If you have no idea and do not want to pay for a  fitting my suggestion is to go to a free demo day.

They should have everything there you need. If you buying used I would go for a 12 degree driver.  Also be careful about buying adjustable drivers because some just open and close the face and actually will cause more problems  when you adjust them.

The only reason to consider the adjustability is the ease of use when trying shafts. Other wise no plan to adjust the loft setting. With juniors just unless you invest in sample shafts no easy way to get fitted.

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#8 tiger1873

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Posted 07 November 2017 - 03:16 PM

The demo days I been too all had different shaft lengths you could use and would screw it into the different driver heads for you.  They can usually accommodate petite women. The other nice thing is they usually have a trackman setup. If nothing else you can use their current clubs and actually use that data to help build clubs. Getting their smash factor, ball speed and swing speed will be a huge help in getting it pretty close.

If your junior is less then 60 inches you going to need a very soft flex most likely ladies shaft anyways.

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#9 darter79

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Posted 07 November 2017 - 03:33 PM

 tiger1873, on 07 November 2017 - 03:16 PM, said:

The demo days I been too all had different shaft lengths you could use and would screw it into the different driver heads for you.  They can usually accommodate petite women. The other nice thing is they usually have a trackman setup. If nothing else you can use their current clubs and actually use that data to help build clubs. Getting their smash factor, ball speed and swing speed will be a huge help in getting it pretty close.

If your junior is less then 60 inches you going to need a very soft flex most likely ladies shaft anyways.

She’s 54 inches so her current driver plays 36 inches so almost impossible to find a demo shaft that length.  I’ve called several retailers and small mom-and-pop golf shops that nobody has anything comparable.

The only thing I know to do is pick A driver and buy a few shafts and try to experiment some and resell what doesn’t work

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#10 leezer99

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Posted 07 November 2017 - 03:59 PM

 darter79, on 07 November 2017 - 03:33 PM, said:

 tiger1873, on 07 November 2017 - 03:16 PM, said:

The demo days I been too all had different shaft lengths you could use and would screw it into the different driver heads for you.  They can usually accommodate petite women. The other nice thing is they usually have a trackman setup. If nothing else you can use their current clubs and actually use that data to help build clubs. Getting their smash factor, ball speed and swing speed will be a huge help in getting it pretty close.

If your junior is less then 60 inches you going to need a very soft flex most likely ladies shaft anyways.

She’s 54 inches so her current driver plays 36 inches so almost impossible to find a demo shaft that length.  I’ve called several retailers and small mom-and-pop golf shops that nobody has anything comparable.

The only thing I know to do is pick A driver and buy a few shafts and try to experiment some and resell what doesn’t work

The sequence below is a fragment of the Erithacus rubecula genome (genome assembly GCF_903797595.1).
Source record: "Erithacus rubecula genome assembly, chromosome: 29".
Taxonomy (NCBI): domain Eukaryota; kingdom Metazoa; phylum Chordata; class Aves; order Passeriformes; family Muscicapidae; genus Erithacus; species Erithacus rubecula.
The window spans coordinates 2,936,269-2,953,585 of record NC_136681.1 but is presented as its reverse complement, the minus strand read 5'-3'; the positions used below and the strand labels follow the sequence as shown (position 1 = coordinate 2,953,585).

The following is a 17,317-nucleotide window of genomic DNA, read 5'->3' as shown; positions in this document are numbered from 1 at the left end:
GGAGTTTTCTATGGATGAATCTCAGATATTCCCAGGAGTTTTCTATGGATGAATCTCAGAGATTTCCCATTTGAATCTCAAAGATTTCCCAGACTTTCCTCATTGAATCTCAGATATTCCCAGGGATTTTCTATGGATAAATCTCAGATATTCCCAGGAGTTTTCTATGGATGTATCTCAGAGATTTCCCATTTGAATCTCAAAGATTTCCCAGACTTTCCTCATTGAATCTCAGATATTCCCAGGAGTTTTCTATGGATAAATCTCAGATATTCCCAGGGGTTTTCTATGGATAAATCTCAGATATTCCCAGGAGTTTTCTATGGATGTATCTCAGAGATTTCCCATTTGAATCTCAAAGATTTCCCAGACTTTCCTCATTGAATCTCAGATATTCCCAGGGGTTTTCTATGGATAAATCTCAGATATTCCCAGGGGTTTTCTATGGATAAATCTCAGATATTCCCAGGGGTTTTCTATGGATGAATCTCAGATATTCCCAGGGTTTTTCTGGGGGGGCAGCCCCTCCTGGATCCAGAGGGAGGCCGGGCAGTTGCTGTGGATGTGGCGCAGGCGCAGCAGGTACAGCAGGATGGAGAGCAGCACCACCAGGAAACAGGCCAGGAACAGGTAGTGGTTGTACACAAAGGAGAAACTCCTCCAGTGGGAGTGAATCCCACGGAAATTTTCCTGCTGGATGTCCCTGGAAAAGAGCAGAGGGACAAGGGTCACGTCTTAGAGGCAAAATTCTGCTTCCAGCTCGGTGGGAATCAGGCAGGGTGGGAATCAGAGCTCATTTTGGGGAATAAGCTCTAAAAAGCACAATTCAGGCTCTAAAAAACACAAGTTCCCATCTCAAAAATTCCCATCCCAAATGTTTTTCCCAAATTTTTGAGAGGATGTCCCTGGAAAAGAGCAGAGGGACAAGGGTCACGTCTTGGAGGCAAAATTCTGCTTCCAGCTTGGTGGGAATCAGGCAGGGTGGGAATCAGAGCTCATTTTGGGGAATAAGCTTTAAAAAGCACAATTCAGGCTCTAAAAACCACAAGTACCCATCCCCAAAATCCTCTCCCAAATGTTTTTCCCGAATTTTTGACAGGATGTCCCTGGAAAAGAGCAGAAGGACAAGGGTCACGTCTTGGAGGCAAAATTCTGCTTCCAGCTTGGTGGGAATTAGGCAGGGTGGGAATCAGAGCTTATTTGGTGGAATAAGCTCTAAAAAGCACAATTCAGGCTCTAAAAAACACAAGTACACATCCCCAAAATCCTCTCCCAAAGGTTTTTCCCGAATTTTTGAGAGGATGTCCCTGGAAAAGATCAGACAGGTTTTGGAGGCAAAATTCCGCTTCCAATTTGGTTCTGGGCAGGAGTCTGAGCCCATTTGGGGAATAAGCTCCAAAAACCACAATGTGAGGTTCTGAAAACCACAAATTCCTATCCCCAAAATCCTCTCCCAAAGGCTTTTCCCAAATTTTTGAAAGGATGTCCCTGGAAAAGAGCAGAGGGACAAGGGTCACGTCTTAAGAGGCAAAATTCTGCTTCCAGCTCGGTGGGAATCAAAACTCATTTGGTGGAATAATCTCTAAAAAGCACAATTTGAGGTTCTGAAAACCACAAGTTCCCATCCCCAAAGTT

FWIW, MGS is putting together a review on shafts pretty soon.  They partnered with Cool Clubs (where my boy was fit) to use their S3 shaft system.  It will be really interesting to see what comes out of it.


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#11 Golfingdawg19

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Posted 07 November 2017 - 04:48 PM

 darter79, on 07 November 2017 - 03:33 PM, said:

 tiger1873, on 07 November 2017 - 03:16 PM, said:

The demo days I been too all had different shaft lengths you could use and would screw it into the different driver heads for you.  They can usually accommodate petite women. The other nice thing is they usually have a trackman setup. If nothing else you can use their current clubs and actually use that data to help build clubs. Getting their smash factor, ball speed and swing speed will be a huge help in getting it pretty close.

If your junior is less then 60 inches you going to need a very soft flex most likely ladies shaft anyways.

She’s 54 inches so her current driver plays 36 inches so almost impossible to find a demo shaft that length.  I’ve called several retailers and small mom-and-pop golf shops that nobody has anything comparable.

The only thing I know to do is pick A driver and buy a few shafts and try to experiment some and resell what doesn’t work


My daughter is 10 and she has a Cobra F7 junior driver and it’s 39” in length. That driver comes with a free one time shaft upgrade so whenever she outgrows the current shaft, they will send me a new one. She is 55 inches and her old driver was 36” but the added length of her new driver hasn’t caused any issues. You may want to look at that Cobra driver simply because of the free shaft upgrade.

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#12 darter79

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Posted 07 November 2017 - 06:05 PM

 Golfingdawg19, on 07 November 2017 - 04:48 PM, said:

 darter79, on 07 November 2017 - 03:33 PM, said:

 tiger1873, on 07 November 2017 - 03:16 PM, said:

The demo days I been too all had different shaft lengths you could use and would screw it into the different driver heads for you.  They can usually accommodate petite women. The other nice thing is they usually have a trackman setup. If nothing else you can use their current clubs and actually use that data to help build clubs. Getting their smash factor, ball speed and swing speed will be a huge help in getting it pretty close.

If your junior is less then 60 inches you going to need a very soft flex most likely ladies shaft anyways.

She’s 54 inches so her current driver plays 36 inches so almost impossible to find a demo shaft that length.  I’ve called several retailers and small mom-and-pop golf shops that nobody has anything comparable.

The only thing I know to do is pick A driver and buy a few shafts and try to experiment some and resell what doesn’t work